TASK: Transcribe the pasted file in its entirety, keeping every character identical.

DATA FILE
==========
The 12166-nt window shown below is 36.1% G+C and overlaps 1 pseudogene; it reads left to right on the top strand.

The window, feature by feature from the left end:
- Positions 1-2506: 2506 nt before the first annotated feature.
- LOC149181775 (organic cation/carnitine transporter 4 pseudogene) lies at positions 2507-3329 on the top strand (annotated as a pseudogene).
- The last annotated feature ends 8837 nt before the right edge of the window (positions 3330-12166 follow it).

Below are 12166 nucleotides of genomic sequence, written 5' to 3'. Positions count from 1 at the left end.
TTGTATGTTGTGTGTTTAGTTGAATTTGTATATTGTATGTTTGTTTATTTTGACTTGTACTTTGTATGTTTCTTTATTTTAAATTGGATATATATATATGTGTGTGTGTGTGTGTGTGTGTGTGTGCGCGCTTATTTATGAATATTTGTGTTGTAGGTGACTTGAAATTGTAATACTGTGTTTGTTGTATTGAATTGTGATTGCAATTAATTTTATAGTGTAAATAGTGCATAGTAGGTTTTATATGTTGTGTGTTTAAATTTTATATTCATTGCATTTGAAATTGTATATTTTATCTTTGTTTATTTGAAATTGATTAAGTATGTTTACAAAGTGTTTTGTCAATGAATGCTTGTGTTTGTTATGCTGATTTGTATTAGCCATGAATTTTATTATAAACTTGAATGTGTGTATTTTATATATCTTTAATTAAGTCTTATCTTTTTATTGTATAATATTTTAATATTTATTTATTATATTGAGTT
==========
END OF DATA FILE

The 12166-nt window shown below is 36.1% G+C and overlaps 1 pseudogene; it reads left to right on the top strand.

The window, feature by feature from the left end:
- Positions 1-2506: 2506 nt before the first annotated feature.
- LOC149181775 (organic cation/carnitine transporter 4 pseudogene) lies at positions 2507-3329 on the top strand (annotated as a pseudogene).
- The last annotated feature ends 8837 nt before the right edge of the window (positions 3330-12166 follow it).

Below are 12166 nucleotides of genomic sequence, written 5' to 3'. Positions count from 1 at the left end.
TTGTATGTTGTGTGTTTAGTTGAATTTGTATATTGTATGTTTGTTTATTTTGACTTGTACTTTGTATGTTTCTTTATTTTAAATTGGATATATATATATGTGTGTGTGTGTGTGTGTGTGTGTGTGCGCGCTTATTTATGAATATTTGTGTTGTAGGTGACTTGAAATTGTAATACTGTGTTTGTTGTATTGAATTGTGATTGCAATTAATTTTATAGTGTAAATAGTGCATAGTAGGTTTTATATGTTGTGTGTTTAAATTTTATATTCATTGCATTTGAAATTGTATATTTTATCTTTGTTTATTTGAAATTGATTAAGTATGTTTACAAAGTGTTTTGTCAATGAATGCTTGTGTTTGTTATGCTGATTTGTATTAGCCATGAATTTTATTATAAACTTGAATGTGTGTATTTTATATATCTTTAATTAAGTCTTATCTTTTTATTGTATAATATTTTAATATTTATTTATTATATTGAGTT